In Mexico, influencers make Castoff Cool clothing | Popgen Tech

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MEXICO CITY, MEXICO — The cries of vendors mingle with stalls selling food, fruit and household items at the Tianguis Las Torres flea market in eastern Mexico City. Under the tents, a pile of clothes is piled on containers, boards and pipes. People look at garment after garment, holding them up to gauge their size and draping selections over forearms and shoulders. Vendors watch from above, shouting out prices and watching for the occasional theft.

Bale clothing, or second-hand clothing, often referred to here as “ropa americana” (American clothing), is widely available at stalls in open-air markets, or tianguis, in Mexico City and Mexico State. These clothes, often smuggled from the United States, used to be an affordable clothing option for Mexican families.

Not anymore. Around the world, internet-savvy young consumers are embracing second-hand clothing as a fashionable alternative to fashion. At Depop, one of the largest clothing platforms in the world, about 90% of its 26 million users are under the age of 26. Young Mexicans are also behind the growing trend.

“I think it’s representative of our generation, putting aside the ‘Oh no, what are people going to say if I wear clothes made of bales?’ in favor of “I want to wear clothes made of bales,” says 21-year-old Moises Molina, who has seen the transformation up close. He grew up among the city’s tiangui when his mother ran a bale stall, which at the time was frequented, he said, mostly by middle-aged housewives.

Molina now has more than 80,000 followers on TikTok, where he models—with lots of fun and a dash of camp aesthetic—the second-hand items he carefully selects from tianguis each month. “The ideology of my content is to look expensive with cheap clothes so you can look incredible without spending more than 500 pesos [around $25]”, – says Molina. “I don’t want to spread the message of consumption, the consumption of clothes on a mass scale, just being able to have your own style at a low price.”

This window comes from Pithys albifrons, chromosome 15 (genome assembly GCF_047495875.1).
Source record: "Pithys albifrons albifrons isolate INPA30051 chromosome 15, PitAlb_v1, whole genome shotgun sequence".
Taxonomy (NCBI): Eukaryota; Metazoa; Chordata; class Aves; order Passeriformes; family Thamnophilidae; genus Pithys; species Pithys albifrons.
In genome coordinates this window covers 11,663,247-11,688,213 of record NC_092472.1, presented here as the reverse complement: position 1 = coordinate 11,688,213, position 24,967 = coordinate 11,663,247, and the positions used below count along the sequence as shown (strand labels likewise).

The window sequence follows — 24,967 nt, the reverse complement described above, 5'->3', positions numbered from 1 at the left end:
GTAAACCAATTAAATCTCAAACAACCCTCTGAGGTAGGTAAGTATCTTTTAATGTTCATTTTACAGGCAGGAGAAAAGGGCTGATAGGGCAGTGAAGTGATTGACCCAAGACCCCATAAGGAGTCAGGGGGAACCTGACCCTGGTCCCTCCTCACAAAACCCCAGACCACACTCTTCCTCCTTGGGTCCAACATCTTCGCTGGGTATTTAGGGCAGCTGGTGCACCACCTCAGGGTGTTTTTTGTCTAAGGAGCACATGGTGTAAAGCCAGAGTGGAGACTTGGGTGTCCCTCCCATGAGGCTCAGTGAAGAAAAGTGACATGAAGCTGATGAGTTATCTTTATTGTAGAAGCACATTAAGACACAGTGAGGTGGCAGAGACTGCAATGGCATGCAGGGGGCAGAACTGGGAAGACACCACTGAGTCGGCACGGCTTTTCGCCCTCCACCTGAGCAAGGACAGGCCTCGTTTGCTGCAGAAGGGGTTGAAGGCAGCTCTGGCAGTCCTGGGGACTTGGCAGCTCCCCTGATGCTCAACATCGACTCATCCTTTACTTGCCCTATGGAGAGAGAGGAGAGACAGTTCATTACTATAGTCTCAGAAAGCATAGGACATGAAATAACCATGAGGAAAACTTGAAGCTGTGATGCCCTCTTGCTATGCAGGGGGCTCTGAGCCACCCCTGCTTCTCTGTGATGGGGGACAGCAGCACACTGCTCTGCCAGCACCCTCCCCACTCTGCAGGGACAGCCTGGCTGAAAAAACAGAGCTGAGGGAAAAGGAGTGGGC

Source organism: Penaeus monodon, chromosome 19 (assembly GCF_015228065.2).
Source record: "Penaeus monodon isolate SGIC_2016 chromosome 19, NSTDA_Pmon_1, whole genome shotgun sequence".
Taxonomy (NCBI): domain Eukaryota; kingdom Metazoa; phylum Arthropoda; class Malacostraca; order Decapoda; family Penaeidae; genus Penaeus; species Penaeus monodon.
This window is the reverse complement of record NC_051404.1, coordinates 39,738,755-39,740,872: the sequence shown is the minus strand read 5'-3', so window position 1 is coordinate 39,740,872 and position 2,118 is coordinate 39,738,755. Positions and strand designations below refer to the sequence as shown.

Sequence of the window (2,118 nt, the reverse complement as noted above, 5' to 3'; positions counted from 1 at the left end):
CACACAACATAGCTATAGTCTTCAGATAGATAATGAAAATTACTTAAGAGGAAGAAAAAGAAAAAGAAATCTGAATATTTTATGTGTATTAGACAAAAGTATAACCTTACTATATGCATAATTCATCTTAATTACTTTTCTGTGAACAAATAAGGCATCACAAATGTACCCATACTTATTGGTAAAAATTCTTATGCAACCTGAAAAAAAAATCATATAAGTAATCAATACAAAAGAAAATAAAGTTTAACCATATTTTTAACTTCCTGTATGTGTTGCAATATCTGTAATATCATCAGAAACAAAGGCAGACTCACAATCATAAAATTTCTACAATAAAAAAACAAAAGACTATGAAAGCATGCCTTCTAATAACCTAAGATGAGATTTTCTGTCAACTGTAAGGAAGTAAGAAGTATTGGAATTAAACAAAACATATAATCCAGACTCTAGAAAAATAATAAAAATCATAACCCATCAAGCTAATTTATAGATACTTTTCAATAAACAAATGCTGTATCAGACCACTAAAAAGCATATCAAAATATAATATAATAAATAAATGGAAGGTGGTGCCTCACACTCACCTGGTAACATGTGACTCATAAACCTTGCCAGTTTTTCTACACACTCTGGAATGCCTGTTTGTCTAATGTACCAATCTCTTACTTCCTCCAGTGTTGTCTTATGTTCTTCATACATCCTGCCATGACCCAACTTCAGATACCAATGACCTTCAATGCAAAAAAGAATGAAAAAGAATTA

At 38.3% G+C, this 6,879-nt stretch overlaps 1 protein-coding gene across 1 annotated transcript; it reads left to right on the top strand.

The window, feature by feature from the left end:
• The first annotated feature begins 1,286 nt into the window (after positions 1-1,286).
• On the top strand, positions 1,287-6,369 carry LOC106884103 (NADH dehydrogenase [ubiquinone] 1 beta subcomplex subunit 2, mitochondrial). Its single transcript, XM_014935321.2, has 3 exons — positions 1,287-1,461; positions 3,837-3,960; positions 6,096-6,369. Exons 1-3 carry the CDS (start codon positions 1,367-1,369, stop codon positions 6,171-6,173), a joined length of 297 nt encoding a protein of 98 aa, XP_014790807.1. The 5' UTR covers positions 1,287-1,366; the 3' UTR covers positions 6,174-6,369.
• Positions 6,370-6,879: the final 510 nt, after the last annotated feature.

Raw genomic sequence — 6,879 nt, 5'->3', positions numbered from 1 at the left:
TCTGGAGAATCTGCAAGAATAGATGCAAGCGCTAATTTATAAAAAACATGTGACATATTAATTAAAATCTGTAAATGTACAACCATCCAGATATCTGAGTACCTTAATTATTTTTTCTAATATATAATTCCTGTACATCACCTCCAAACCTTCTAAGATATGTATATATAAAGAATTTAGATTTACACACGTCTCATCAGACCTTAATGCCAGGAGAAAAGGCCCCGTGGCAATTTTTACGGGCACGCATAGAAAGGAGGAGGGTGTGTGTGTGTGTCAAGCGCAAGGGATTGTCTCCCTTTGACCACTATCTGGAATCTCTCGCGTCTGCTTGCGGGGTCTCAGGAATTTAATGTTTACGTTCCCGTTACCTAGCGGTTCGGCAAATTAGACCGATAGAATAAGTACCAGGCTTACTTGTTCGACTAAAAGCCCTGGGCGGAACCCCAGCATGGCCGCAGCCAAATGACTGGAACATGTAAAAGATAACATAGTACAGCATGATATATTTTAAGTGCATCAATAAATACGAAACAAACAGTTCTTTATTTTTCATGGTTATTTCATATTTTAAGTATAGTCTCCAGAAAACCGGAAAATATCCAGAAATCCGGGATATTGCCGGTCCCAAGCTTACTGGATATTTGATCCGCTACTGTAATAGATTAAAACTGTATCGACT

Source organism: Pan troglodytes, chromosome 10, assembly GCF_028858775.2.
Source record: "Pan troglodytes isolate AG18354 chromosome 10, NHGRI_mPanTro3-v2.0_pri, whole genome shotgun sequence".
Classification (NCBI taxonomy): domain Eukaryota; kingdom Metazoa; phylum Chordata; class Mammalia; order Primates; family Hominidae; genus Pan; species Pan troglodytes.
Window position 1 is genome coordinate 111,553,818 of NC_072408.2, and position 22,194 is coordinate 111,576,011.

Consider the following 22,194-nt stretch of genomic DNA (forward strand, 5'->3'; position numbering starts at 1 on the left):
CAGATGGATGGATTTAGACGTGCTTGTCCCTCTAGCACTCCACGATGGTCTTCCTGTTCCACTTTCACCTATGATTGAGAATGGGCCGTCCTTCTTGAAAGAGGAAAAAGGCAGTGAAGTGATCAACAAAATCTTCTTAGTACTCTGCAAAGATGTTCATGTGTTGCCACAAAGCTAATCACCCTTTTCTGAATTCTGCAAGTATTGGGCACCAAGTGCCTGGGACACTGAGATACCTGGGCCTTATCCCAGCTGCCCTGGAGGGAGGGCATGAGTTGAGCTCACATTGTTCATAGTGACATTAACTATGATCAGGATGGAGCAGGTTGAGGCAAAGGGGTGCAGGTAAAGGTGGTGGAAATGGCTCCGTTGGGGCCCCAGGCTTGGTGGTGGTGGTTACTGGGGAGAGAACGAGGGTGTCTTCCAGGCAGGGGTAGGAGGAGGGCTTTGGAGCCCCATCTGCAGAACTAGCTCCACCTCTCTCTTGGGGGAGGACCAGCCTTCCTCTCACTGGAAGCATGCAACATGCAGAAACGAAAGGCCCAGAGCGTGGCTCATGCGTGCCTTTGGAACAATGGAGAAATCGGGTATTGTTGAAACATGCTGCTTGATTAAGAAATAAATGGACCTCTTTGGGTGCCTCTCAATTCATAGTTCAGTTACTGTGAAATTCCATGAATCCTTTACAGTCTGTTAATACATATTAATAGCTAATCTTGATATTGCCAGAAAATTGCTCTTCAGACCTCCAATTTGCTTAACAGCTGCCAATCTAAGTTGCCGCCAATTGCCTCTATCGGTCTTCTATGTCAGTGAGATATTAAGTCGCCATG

“I don’t want to spread a message about consumption, mass consumption of clothes, just being able to have your own style at a low price.”

Malina and influencers like him curate — picking up the most unique and unusual bale clothes and creating chic fashion looks. In their hands, Bale becomes vintage, retro, beloved. As Efren Sandoval, an anthropologist who specializes in frontier economies, puts it, curation involves cleaning clothes—literally and metaphorically: “Clothes are dirty because they’re made of a bale, and they’re dirty in a social sense.”

Nadia Reyes, 26, started selling clothes on Instagram and TikTok from her bedroom in Mexico City five years ago, but unlike Malina, she also resells them for a small profit. Twice a week, she visits tianguis, both large and small, where she spends up to three hours carefully choosing clothes. When she comes home, she washes them, irons them and puts them away. On Fridays, she delivers orders to customers around town.

“At first I was selling 15 to 20 a week, but now I’m selling 80 to 100,” she says. Her account has just over 16,000 subscribers, but some videos have more than 2 million views. “It used to be taboo. People were ashamed to say that they bought clothes from bales, [that] these are poor people’s clothes that have bugs in them,” she says. “And now it’s fashionable.”

Reyes isn’t the only one looking to cash in on the resale market. According to the 2022 report by thredUP, an American resale platform, thanks to technology, well-known brands and retailers are making big bets on second-hand clothing by opening their own resale and rental locations. The same report predicts that the global used clothing market will grow by 127% by 2026, driven largely by North American consumers.

GoTrendier, a Mexican online used clothing site founded six years ago, has tripled its user base during the pandemic, says Ana Isabel Arvañanos, the company’s Mexico manager. Its 6 million users, both in Mexico and Colombia, upload an average of 20,000 items of clothing a day to the platform, she adds. The upsell is what Arvagianos calls “heavy sellers”: “those who already have a lot of clothes and are very good at using the platform.”

But what happens to those customers who rely on Mexico City’s tiangui to clothe themselves and their families with so many opportunities for profit?

“I used to always buy clothes for myself and my children at Tianguis, but I don’t buy as much anymore because the price has gone up,” said Anabel Gutierrez, 40, a mother of four children between the ages of 9 and 16 and a resident of the municipality of Tecomac in State of Mexico.

“I used to find t-shirts for 5 pesos [25 cents]but now they sell for 50 each [$2.50]. Imagine shopping for my kids, me and my husband,” says Gutierrez. She says she doesn’t know why the prices of clothes have gone up. Now she’s turning to stalls that sell what some call “third-hand clothes” — clothes perhaps rejected by young Mexicans and influencers.

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